To come across a review by James Halliday of a wine that was 121 years old when it was tasted is pretty unusual. Even more extraordinary was to see that the review wasn’t for a fortified; it was a shiraz and it tasted great!
The wine in question was the Craiglee 1872 Shiraz, which Halliday tried in 1993. Here’s his glowing 95 point review:
Some browning evident, as one would expect; an ethereal, complex bouquet of gum leaf and dry grass with both spice and mint progressively emerging. The palate was remarkably complex with flavours of cardamom, spice and again a touch of dry gum leaf. The structure was superb, the finish good. (James Halliday, Australian Wine Companion, 1 November 1993)
Not surprisingly The Wine Front’s Campbell Mattinson discovered a fascinating story behind this amazing wine. Here’s a brief recap.
The original owners of the winery, the Johnstone Family, decided to keep bottles of the Craiglee Shiraz 1872 aside after it won a prestigious award at an exhibition in Vienna in 1875. Fortunately the bottles were placed in the winery’s dark, strikingly cold cellar and left undisturbed until the early 1950s.
None other than the late John C Brown of Brown Brothers tasted the remarkably preserved 1872 vintage in the 1970s. According to current owner and winemaker Pat Carmody, Brown told Pat’s father that “any vineyard that could produce a wine that drank that well after 100 years in the cellar had to have something about it.”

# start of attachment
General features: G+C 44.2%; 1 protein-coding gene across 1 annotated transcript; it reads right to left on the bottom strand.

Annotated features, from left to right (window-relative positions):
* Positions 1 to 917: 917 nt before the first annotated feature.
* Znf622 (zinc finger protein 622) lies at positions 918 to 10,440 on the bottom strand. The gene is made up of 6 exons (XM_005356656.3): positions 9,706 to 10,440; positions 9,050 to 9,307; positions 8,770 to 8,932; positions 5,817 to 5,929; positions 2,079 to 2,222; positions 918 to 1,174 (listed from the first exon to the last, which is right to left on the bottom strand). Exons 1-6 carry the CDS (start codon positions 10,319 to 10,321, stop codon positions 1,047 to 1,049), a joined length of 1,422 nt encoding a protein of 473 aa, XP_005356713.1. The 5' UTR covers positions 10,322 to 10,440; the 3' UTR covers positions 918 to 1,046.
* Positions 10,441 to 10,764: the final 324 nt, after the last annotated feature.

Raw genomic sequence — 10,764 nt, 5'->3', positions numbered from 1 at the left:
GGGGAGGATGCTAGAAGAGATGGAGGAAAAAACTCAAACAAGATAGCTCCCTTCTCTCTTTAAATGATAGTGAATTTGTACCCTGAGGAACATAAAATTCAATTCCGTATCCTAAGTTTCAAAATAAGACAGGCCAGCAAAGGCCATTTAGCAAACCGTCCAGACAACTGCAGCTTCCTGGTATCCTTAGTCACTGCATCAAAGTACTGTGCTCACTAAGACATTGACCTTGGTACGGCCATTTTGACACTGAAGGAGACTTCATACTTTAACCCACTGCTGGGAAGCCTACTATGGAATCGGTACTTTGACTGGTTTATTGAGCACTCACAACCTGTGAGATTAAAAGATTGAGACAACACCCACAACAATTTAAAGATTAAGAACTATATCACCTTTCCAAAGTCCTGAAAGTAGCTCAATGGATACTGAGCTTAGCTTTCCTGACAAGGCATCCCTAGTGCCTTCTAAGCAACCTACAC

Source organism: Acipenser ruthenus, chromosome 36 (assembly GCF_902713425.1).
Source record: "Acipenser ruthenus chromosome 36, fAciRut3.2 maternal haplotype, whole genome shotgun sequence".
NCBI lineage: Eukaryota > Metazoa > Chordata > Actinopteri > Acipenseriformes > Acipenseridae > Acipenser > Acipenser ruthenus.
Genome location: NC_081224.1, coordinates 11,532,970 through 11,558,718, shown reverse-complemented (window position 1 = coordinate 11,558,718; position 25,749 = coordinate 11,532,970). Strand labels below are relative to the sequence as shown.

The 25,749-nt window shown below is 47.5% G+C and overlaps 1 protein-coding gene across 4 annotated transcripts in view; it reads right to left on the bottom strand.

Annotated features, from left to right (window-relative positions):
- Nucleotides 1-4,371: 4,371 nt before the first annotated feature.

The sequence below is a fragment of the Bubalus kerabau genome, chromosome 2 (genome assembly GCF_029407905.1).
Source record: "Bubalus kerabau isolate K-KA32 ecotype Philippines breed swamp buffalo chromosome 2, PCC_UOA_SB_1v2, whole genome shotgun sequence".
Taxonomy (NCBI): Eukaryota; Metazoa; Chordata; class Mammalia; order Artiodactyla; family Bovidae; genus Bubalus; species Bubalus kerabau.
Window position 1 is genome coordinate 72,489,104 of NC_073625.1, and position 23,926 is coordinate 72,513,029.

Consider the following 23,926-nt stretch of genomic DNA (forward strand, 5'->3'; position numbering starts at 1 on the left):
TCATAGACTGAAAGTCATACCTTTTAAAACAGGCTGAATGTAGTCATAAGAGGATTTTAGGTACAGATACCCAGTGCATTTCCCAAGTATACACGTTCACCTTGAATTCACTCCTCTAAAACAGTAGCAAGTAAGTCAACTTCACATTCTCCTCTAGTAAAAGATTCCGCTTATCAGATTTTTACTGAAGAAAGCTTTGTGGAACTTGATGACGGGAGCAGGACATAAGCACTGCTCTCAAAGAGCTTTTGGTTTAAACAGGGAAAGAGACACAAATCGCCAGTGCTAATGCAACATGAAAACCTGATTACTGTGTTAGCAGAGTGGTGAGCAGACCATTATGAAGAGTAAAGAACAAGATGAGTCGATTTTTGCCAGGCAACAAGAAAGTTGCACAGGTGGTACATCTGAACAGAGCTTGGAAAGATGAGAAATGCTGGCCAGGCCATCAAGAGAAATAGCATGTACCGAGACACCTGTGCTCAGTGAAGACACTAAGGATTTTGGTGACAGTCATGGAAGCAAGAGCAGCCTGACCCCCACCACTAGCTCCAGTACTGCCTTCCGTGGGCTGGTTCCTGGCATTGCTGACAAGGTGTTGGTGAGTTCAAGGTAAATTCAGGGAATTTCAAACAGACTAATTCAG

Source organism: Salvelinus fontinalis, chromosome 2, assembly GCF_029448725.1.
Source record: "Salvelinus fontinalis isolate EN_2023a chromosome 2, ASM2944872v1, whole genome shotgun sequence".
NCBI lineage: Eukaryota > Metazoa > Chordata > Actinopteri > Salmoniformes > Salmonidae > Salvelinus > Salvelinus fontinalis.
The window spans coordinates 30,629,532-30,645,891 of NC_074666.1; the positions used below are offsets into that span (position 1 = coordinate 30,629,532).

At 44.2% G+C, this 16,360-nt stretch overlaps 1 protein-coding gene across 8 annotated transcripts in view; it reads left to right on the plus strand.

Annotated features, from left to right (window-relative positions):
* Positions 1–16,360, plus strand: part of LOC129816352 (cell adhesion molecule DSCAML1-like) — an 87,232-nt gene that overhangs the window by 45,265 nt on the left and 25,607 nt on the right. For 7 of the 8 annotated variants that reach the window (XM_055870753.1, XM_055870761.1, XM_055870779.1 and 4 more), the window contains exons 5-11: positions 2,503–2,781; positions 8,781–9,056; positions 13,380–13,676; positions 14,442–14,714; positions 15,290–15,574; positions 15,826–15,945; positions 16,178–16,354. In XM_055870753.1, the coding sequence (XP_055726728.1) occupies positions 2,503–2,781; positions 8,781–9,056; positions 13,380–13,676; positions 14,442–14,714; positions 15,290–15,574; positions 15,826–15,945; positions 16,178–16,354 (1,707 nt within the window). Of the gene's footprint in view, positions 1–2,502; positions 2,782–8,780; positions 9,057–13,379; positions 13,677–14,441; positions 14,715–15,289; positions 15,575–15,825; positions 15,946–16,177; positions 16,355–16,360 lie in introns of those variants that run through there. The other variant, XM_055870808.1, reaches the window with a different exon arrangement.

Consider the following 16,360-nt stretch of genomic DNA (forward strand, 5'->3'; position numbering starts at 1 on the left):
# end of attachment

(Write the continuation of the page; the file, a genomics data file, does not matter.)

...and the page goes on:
Initially not keen on the idea of turning their sheep-grazing property over to vineyards, a disastrous wild dog attack on the sheep forced the Carmody family to reconsider. In 1976 Pat decided to plant some shiraz vines on the Tullarmarine side of the family farm in Sunbury – the closest wine region to Mebourne’s CBD. (Craiglee – in the lee of the craig by Campbell Mattinson, The Wine Front, 19 October 2005)
Today this very special vineyard is once again producing wine that has wine critics and connoisseurs raving. One Aussie Wine’s David Hawkins, our occasional New York-based contributor, thought the Craiglee Shiraz 2006 was the pick of the night at a recent Wine Australia shiraz masterclass in New York. In her report, Victoria and Tasmania: Competition is Good June 2011, the Wine Advocate’s Lisa Perrotti-Brown said “I have to give Craiglee a mention because Patrick Carmody has produced some incredible wine in 2008 and 2009.”
Carmody told Mattinson: “I’ve always worked with the monkey on my back. Can I produce a wine that will live a 100 years?” But the baggage hasn’t stopped Carmody in his quest to bring out the magical qualities of the vineyard that led to the creation of the phenomenal 1872 vintage.
Mattinson notes that, interestingly, the 1872 vintage was made from young shiraz vines (only the third crop); a testament to the special features of Craiglee’s unique terroir that Langton’s Andrew Caillard MW highlights in his description of today’s Craiglee Shiraz: